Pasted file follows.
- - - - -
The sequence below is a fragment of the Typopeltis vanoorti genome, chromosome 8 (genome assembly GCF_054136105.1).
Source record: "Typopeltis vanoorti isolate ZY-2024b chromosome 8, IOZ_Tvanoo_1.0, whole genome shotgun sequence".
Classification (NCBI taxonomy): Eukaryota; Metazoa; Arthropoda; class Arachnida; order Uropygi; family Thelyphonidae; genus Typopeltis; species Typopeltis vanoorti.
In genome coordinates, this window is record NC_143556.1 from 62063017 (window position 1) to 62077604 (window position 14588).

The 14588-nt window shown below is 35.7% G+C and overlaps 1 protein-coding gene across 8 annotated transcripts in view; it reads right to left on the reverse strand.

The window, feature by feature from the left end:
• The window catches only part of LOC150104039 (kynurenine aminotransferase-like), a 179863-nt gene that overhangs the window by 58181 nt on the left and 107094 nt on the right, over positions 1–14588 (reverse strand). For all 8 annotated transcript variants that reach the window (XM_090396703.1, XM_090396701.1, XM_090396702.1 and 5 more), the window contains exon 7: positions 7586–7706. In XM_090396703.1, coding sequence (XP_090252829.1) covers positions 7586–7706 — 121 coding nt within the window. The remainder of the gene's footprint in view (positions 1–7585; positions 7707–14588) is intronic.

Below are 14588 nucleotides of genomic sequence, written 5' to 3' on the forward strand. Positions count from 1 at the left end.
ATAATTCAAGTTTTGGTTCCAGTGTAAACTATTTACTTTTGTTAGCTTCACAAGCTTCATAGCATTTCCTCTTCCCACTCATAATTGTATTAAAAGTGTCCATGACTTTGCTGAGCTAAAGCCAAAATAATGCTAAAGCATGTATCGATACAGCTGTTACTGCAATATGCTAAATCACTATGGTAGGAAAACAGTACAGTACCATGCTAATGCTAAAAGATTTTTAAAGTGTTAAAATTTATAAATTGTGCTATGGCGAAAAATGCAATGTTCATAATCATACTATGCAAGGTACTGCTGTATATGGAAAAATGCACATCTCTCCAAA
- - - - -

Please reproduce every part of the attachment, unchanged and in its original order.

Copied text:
The sequence below is a fragment of the Typopeltis vanoorti genome, chromosome 8 (genome assembly GCF_054136105.1).
Source record: "Typopeltis vanoorti isolate ZY-2024b chromosome 8, IOZ_Tvanoo_1.0, whole genome shotgun sequence".
Classification (NCBI taxonomy): Eukaryota; Metazoa; Arthropoda; class Arachnida; order Uropygi; family Thelyphonidae; genus Typopeltis; species Typopeltis vanoorti.
In genome coordinates, this window is record NC_143556.1 from 62063017 (window position 1) to 62077604 (window position 14588).

The 14588-nt window shown below is 35.7% G+C and overlaps 1 protein-coding gene across 8 annotated transcripts in view; it reads right to left on the reverse strand.

The window, feature by feature from the left end:
• The window catches only part of LOC150104039 (kynurenine aminotransferase-like), a 179863-nt gene that overhangs the window by 58181 nt on the left and 107094 nt on the right, over positions 1–14588 (reverse strand). For all 8 annotated transcript variants that reach the window (XM_090396703.1, XM_090396701.1, XM_090396702.1 and 5 more), the window contains exon 7: positions 7586–7706. In XM_090396703.1, coding sequence (XP_090252829.1) covers positions 7586–7706 — 121 coding nt within the window. The remainder of the gene's footprint in view (positions 1–7585; positions 7707–14588) is intronic.

Below are 14588 nucleotides of genomic sequence, written 5' to 3' on the forward strand. Positions count from 1 at the left end.
ATAATTCAAGTTTTGGTTCCAGTGTAAACTATTTACTTTTGTTAGCTTCACAAGCTTCATAGCATTTCCTCTTCCCACTCATAATTGTATTAAAAGTGTCCATGACTTTGCTGAGCTAAAGCCAAAATAATGCTAAAGCATGTATCGATACAGCTGTTACTGCAATATGCTAAATCACTATGGTAGGAAAACAGTACAGTACCATGCTAATGCTAAAAGATTTTTAAAGTGTTAAAATTTATAAATTGTGCTATGGCGAAAAATGCAATGTTCATAATCATACTATGCAAGGTACTGCTGTATATGGAAAAATGCACATCTCTCCAAA